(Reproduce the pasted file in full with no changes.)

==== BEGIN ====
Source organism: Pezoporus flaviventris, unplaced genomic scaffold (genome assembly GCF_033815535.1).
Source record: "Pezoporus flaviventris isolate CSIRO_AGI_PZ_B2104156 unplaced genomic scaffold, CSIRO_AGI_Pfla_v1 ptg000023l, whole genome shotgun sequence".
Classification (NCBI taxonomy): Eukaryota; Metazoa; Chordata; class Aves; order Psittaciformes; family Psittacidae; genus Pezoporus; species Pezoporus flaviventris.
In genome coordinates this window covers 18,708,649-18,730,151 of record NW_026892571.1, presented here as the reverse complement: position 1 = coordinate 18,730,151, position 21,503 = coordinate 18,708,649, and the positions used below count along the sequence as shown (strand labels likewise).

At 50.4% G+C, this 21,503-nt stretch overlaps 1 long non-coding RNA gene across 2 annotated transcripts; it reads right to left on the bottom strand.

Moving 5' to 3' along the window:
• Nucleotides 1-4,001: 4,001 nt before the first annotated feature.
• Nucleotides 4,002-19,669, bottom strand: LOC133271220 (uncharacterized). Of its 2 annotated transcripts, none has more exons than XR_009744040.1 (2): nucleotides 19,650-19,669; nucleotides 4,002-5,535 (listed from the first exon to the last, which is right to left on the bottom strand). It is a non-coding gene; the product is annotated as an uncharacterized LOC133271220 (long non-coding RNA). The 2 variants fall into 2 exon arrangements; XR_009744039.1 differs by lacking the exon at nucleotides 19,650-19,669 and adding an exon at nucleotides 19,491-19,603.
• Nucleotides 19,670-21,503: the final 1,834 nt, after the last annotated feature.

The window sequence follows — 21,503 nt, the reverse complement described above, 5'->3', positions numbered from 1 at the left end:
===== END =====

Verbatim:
Source organism: Pezoporus flaviventris, unplaced genomic scaffold (genome assembly GCF_033815535.1).
Source record: "Pezoporus flaviventris isolate CSIRO_AGI_PZ_B2104156 unplaced genomic scaffold, CSIRO_AGI_Pfla_v1 ptg000023l, whole genome shotgun sequence".
Classification (NCBI taxonomy): Eukaryota; Metazoa; Chordata; class Aves; order Psittaciformes; family Psittacidae; genus Pezoporus; species Pezoporus flaviventris.
In genome coordinates this window covers 18,708,649-18,730,151 of record NW_026892571.1, presented here as the reverse complement: position 1 = coordinate 18,730,151, position 21,503 = coordinate 18,708,649, and the positions used below count along the sequence as shown (strand labels likewise).

At 50.4% G+C, this 21,503-nt stretch overlaps 1 long non-coding RNA gene across 2 annotated transcripts; it reads right to left on the bottom strand.

Moving 5' to 3' along the window:
• Nucleotides 1-4,001: 4,001 nt before the first annotated feature.
• Nucleotides 4,002-19,669, bottom strand: LOC133271220 (uncharacterized). Of its 2 annotated transcripts, none has more exons than XR_009744040.1 (2): nucleotides 19,650-19,669; nucleotides 4,002-5,535 (listed from the first exon to the last, which is right to left on the bottom strand). It is a non-coding gene; the product is annotated as an uncharacterized LOC133271220 (long non-coding RNA). The 2 variants fall into 2 exon arrangements; XR_009744039.1 differs by lacking the exon at nucleotides 19,650-19,669 and adding an exon at nucleotides 19,491-19,603.
• Nucleotides 19,670-21,503: the final 1,834 nt, after the last annotated feature.

The window sequence follows — 21,503 nt, the reverse complement described above, 5'->3', positions numbered from 1 at the left end: